our prison of lost hope, a poem … and your Wednesday Writing Prompt


i admit, it’s so tender, unspoiled
tongue forages for the right words ~
they always carry the light of Spirit,
always merge with the mind and
the heart, always temper and
stir, if you use the right ones,
if you use them the right way,
the way of what we call honest,
durable and full of life, words
that speak in every moment,
to every heart; but words come
stale and dry, jejune or threadbare
devitalized, dull and unimaginative,
pondering – something authentic?
constant, colorful … all that and ..
buoyant, fresh – Yes! the right word,
vibrant and fearless clarifies vision and
frees us from our prison of lost hope

“Trust me, though, the words were on their way, and when they arrived, Liesel would hold them in her hands like the clouds, and she would wring them out like rain.”  Markus Zusak, The Book Thief

© 2014, poem and photograph, Jamie Dedes, All rights reserved



THE WORDPLAY SHOP: books, tools and supplies for poets, writers and readers


We continue with the current recommended read: On Tyranny: Twenty Lessons from the Twentieth Century by Timothy Snyder. Left, right or center – American or not – it’s a must read.

LESSON EIGHTEEN, Be calm when the unthinkable arrives.“Modern tyranny is terror management. When the terror attack comes, remember that authoritarians exploit such events in order to consolidate power. The sudden desire that requires the end of checks and balances, the dissolution of opposition parties, the suspension of freedom of expression, the right to fair trial, and so on, is the oldest trick in the Hitlerian book. Don’t fall for it.” Prof. Snyder,  On Tyranny, Twenty Lessons from the Twentieth Century

13 thoughts on “our prison of lost hope, a poem … and your Wednesday Writing Prompt

  1. the doctrine [title in bold!]

    of inevitable progress –
    the present the highpoint
    of cultural and personal development –
    the ancestors treated with condescension
    the thinkers ignored unread
    (those who told it how it really is) –

    the present (so they say – the powerful ones
    in their powerful ignorance) is
    the threshold to a Golden Age –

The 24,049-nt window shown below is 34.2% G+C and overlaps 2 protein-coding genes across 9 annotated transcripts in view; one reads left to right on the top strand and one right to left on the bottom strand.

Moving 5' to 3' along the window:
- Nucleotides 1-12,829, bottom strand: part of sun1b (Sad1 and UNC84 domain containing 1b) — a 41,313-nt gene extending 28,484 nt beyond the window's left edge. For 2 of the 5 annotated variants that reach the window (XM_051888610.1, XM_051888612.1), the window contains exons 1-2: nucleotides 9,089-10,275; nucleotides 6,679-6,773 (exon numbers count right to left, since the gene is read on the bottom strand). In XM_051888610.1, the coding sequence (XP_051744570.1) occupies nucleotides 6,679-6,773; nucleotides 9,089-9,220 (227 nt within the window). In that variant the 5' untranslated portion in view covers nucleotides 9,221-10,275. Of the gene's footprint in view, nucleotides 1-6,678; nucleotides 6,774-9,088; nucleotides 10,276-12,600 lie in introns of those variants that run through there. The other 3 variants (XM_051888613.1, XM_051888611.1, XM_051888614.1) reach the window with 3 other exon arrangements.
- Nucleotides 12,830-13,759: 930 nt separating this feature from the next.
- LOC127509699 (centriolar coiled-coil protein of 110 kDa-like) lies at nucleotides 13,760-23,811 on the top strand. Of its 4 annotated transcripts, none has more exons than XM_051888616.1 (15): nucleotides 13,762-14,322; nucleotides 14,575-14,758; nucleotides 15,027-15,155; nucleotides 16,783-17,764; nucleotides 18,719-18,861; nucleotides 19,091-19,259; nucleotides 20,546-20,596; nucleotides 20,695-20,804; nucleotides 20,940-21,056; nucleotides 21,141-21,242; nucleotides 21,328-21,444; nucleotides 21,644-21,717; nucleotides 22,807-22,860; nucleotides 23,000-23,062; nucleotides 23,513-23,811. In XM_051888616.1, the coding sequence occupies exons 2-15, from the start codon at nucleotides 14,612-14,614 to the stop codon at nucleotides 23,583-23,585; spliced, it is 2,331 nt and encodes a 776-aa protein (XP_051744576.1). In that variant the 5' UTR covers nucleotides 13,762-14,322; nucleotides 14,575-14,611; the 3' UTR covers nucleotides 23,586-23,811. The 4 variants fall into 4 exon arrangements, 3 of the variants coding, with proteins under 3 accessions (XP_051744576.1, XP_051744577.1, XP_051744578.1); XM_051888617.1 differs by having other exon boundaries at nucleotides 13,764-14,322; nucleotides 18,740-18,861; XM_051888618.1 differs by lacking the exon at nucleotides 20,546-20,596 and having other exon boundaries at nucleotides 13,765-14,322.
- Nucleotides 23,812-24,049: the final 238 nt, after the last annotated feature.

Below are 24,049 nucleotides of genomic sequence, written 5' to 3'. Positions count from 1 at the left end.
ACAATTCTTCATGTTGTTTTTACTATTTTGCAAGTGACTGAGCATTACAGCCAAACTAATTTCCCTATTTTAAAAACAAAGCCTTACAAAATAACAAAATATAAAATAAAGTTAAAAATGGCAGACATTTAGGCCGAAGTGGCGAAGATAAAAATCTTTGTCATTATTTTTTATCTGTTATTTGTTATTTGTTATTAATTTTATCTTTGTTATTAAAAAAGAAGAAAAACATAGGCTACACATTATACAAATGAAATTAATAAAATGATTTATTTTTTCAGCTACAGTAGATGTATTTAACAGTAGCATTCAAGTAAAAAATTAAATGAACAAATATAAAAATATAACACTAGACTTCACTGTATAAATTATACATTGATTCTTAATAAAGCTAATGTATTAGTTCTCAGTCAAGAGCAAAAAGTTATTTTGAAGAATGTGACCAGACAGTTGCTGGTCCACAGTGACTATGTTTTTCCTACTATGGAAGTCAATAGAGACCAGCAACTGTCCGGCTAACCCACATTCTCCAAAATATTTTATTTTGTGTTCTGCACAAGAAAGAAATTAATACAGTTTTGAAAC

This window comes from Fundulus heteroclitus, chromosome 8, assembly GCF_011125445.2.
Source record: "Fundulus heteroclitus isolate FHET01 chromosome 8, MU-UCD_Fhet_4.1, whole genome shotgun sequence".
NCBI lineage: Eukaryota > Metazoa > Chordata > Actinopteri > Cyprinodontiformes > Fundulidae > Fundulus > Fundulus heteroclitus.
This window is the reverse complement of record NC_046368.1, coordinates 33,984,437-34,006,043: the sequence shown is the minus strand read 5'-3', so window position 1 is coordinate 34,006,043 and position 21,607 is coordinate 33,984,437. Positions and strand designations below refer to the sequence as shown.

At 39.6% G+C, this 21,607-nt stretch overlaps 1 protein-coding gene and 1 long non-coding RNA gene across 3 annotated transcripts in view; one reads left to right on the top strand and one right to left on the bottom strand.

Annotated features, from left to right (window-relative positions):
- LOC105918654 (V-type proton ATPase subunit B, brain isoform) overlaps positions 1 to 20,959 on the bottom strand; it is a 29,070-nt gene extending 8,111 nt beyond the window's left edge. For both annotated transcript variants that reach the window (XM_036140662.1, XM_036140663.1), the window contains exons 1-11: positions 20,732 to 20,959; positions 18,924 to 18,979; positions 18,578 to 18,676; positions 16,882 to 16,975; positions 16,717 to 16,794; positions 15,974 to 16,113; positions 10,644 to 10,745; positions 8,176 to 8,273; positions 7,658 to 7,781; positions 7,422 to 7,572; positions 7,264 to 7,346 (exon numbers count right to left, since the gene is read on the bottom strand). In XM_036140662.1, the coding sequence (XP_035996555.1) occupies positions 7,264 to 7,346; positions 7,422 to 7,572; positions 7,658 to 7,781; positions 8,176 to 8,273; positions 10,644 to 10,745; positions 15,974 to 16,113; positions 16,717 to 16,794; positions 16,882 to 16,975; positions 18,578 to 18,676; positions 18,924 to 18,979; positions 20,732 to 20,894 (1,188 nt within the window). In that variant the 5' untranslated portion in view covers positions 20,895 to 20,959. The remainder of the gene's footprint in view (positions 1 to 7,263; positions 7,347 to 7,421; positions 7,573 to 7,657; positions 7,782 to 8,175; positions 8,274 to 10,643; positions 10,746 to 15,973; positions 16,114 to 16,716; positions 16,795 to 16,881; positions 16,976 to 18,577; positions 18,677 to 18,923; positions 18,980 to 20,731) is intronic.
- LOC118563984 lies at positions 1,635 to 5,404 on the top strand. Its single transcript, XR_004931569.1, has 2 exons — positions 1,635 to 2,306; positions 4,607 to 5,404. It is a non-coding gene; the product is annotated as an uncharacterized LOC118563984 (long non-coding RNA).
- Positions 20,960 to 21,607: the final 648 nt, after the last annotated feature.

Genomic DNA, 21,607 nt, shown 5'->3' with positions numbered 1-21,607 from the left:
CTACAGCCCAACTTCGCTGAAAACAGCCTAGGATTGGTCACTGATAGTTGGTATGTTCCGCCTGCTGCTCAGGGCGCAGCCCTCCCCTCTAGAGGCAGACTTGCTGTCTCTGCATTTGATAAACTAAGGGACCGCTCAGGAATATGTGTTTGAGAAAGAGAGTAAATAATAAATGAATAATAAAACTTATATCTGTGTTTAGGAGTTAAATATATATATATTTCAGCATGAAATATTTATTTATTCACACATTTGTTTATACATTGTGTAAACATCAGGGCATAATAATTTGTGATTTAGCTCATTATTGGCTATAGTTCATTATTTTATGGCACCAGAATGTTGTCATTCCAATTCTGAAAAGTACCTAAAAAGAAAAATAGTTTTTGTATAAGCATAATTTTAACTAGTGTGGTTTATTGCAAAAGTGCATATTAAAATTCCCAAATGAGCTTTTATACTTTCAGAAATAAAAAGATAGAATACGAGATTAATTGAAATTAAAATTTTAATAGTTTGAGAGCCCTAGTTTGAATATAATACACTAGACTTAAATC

provided you accept our
    version of events…

    tissues of false imagery
    & abstraction

    progress is the ghost
    of a big black dog
    cocking its leg against the lamp-posts
    of infinite dark streets –
    a convenient construct;
    an unsubtle trick of the imagination;
    a laying of eggs
    in a basket that does not exist

    *

    This comes from my collection ‘The Recovery of Wonder’ (2013)
    I focused on ‘words that fool’ and remembered this one. There are many words that fool, especially abstractions. The way to recognise an abstraction is to wonder whether you could put whatever the word is supposed to represent into a wheelbarrow. You could put a pound of apples in a wheelbarrow but what about ‘justice’, ‘beauty’, ‘love’, ‘democracy’, and in this case ‘progress’?

    Liked by 1 person

    1. Bravo! and Thanks, Colin. I remember this poem and I don’t know what happened to it. Anyway, so please to read and have it and to share it with others next Tuesday. Be well …

      Like

  2. a second one…..

    :: those words again ::

    rather a lot of words were said in friendship.

    yesterday.

    good words.

    #writing for jamie.

    words on health and well

    being.

    recovered, we admired

    the socks, little boots.

    she knew who i meant, a small

    description. the bluebells are down

    the road she told us.

    kind words come in memory and subjected

    elements.

    some folk cannot connect other than eyes

    while some utter such kind words; honey

    and furry bears.

    sbm.

    Liked by 1 person

  3. Thank you Jamie. My contribution to the prompt, so far.

    . words needed .

    alongside gestures of despair,

    may communicate thought

    better. or worse?